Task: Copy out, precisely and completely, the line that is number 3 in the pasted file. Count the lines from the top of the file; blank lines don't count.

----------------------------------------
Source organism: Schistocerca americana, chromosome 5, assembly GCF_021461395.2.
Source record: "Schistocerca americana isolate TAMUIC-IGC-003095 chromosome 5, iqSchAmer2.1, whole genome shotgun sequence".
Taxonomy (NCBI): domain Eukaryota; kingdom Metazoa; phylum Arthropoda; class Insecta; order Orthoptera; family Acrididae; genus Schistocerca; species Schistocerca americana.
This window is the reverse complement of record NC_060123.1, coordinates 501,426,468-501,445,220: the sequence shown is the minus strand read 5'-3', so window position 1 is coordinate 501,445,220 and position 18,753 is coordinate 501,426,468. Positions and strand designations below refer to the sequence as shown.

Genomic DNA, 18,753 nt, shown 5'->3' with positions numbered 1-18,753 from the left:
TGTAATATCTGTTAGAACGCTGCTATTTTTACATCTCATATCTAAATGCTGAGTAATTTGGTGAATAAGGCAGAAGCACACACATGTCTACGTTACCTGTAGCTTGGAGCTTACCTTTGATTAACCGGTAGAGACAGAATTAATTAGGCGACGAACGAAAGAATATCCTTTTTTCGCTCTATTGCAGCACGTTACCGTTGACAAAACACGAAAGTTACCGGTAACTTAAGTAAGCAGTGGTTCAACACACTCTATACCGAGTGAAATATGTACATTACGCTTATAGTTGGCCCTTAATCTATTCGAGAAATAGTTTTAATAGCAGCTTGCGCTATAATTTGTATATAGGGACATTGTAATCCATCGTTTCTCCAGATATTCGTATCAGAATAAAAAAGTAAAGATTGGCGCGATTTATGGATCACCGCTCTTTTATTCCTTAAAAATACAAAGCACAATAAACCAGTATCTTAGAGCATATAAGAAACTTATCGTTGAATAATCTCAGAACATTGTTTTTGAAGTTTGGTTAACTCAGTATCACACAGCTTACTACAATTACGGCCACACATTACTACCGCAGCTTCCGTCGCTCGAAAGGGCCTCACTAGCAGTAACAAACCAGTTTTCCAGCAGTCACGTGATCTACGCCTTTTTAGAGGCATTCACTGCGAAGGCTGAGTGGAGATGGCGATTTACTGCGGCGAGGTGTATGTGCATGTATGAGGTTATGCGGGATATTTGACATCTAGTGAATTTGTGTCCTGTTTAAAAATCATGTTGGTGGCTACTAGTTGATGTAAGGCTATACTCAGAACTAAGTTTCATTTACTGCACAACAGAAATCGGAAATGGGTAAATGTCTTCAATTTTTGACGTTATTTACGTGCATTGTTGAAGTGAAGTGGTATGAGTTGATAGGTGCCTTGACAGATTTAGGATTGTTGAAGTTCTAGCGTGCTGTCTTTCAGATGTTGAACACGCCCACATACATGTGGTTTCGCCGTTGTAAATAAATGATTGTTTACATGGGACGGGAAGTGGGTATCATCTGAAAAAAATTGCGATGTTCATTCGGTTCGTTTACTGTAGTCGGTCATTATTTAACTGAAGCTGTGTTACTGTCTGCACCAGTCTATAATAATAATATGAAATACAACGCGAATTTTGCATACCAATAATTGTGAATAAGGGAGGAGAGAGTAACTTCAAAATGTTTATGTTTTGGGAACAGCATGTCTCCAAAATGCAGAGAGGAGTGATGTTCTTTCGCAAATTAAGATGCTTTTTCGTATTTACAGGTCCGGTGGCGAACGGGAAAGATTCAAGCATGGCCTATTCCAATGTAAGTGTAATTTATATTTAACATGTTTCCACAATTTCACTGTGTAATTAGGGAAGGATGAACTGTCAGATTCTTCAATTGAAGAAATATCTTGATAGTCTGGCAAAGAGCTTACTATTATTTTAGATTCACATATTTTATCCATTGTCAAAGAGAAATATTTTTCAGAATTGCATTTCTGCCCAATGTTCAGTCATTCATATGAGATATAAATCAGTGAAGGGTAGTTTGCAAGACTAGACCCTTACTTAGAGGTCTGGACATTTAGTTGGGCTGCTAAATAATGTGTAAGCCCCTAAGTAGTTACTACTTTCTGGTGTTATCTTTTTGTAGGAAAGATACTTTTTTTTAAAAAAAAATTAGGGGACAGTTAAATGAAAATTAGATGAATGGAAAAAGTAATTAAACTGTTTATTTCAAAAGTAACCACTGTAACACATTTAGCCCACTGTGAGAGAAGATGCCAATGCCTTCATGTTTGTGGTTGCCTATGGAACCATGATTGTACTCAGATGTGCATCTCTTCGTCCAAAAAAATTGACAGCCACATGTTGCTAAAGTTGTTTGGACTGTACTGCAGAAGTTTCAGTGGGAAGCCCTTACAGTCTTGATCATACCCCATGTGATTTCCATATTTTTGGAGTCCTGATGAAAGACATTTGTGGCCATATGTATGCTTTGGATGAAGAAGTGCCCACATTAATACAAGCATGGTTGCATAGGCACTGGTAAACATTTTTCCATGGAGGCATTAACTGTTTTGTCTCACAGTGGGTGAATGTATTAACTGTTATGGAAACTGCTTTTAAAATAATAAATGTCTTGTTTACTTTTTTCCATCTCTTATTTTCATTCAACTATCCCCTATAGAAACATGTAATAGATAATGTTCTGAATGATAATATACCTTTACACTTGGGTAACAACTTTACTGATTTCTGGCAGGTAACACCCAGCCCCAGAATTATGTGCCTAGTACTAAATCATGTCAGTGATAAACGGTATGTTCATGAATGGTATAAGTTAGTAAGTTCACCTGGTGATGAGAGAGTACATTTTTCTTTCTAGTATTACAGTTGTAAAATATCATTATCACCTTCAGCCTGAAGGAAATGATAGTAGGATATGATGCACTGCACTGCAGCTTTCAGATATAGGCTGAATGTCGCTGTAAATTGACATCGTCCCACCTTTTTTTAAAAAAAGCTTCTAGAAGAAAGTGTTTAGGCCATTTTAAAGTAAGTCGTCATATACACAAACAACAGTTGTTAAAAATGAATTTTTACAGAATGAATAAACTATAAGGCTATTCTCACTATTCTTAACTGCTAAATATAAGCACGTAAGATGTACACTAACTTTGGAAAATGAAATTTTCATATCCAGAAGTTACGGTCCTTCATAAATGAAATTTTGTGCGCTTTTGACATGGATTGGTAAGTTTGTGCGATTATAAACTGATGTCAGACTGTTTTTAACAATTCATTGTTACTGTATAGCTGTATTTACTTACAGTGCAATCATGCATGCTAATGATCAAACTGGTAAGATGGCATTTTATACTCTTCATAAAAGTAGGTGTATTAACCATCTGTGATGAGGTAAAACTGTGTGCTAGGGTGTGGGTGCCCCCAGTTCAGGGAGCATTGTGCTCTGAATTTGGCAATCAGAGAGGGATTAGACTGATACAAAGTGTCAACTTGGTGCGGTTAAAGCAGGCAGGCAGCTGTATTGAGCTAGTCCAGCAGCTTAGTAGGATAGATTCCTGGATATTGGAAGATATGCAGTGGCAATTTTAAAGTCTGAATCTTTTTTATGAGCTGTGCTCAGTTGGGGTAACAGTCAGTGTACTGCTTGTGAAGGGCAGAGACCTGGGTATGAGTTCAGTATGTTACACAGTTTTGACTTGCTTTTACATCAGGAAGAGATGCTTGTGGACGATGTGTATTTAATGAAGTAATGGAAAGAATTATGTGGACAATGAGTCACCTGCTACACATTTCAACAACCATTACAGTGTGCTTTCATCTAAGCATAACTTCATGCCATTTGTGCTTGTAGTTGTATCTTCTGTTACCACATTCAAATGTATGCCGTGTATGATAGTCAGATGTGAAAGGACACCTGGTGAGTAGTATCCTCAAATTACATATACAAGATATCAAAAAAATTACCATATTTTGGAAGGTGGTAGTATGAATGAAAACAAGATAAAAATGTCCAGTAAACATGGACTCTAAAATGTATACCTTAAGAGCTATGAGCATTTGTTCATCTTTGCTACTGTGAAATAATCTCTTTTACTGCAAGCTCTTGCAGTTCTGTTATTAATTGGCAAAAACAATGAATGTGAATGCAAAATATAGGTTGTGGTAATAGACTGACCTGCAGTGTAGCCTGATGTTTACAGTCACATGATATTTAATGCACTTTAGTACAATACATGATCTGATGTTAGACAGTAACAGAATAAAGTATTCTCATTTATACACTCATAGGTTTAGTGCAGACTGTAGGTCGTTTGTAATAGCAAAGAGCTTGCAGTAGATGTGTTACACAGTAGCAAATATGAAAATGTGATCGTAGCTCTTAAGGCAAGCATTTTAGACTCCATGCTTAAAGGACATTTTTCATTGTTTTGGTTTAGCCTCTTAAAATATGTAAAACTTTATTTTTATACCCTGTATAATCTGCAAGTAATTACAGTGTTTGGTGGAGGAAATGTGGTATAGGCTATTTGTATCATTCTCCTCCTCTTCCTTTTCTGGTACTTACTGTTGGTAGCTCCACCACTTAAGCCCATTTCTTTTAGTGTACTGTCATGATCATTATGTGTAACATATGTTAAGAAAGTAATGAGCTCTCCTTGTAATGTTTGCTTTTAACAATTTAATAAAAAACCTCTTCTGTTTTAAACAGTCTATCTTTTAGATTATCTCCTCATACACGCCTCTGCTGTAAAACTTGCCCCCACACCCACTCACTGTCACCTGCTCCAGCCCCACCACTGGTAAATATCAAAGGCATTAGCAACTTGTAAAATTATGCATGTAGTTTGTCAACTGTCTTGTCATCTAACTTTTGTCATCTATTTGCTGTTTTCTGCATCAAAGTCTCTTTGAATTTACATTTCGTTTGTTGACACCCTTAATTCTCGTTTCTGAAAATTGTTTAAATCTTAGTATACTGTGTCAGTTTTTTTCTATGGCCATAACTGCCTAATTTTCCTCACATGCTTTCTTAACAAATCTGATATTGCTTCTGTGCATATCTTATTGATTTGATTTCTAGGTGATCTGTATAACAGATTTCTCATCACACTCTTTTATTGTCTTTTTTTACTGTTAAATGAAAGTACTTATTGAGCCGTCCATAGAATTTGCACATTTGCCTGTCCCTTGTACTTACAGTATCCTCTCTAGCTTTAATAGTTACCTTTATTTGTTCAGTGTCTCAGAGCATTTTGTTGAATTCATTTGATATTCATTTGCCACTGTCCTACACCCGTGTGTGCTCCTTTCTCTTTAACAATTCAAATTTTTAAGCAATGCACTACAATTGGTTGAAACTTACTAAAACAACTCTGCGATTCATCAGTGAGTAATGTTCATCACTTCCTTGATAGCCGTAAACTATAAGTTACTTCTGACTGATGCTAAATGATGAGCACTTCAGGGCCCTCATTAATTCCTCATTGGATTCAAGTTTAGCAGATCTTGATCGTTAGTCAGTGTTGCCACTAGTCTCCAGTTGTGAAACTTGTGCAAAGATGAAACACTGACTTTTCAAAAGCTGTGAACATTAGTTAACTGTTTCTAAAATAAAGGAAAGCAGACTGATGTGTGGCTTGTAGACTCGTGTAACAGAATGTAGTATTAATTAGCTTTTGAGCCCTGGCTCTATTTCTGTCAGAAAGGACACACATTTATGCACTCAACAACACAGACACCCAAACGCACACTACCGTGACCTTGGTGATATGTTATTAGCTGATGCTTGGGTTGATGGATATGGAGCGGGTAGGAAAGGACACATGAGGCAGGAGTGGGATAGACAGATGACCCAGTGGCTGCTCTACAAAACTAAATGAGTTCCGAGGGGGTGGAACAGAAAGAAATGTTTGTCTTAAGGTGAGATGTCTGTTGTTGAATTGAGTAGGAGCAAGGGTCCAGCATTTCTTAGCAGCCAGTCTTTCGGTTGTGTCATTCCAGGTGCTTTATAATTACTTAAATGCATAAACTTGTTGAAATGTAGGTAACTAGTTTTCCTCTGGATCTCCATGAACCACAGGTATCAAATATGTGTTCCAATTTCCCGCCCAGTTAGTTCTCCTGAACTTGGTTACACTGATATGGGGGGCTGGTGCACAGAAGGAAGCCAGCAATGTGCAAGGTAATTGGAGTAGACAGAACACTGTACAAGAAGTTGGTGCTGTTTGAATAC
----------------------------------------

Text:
Taxonomy (NCBI): domain Eukaryota; kingdom Metazoa; phylum Arthropoda; class Insecta; order Orthoptera; family Acrididae; genus Schistocerca; species Schistocerca americana.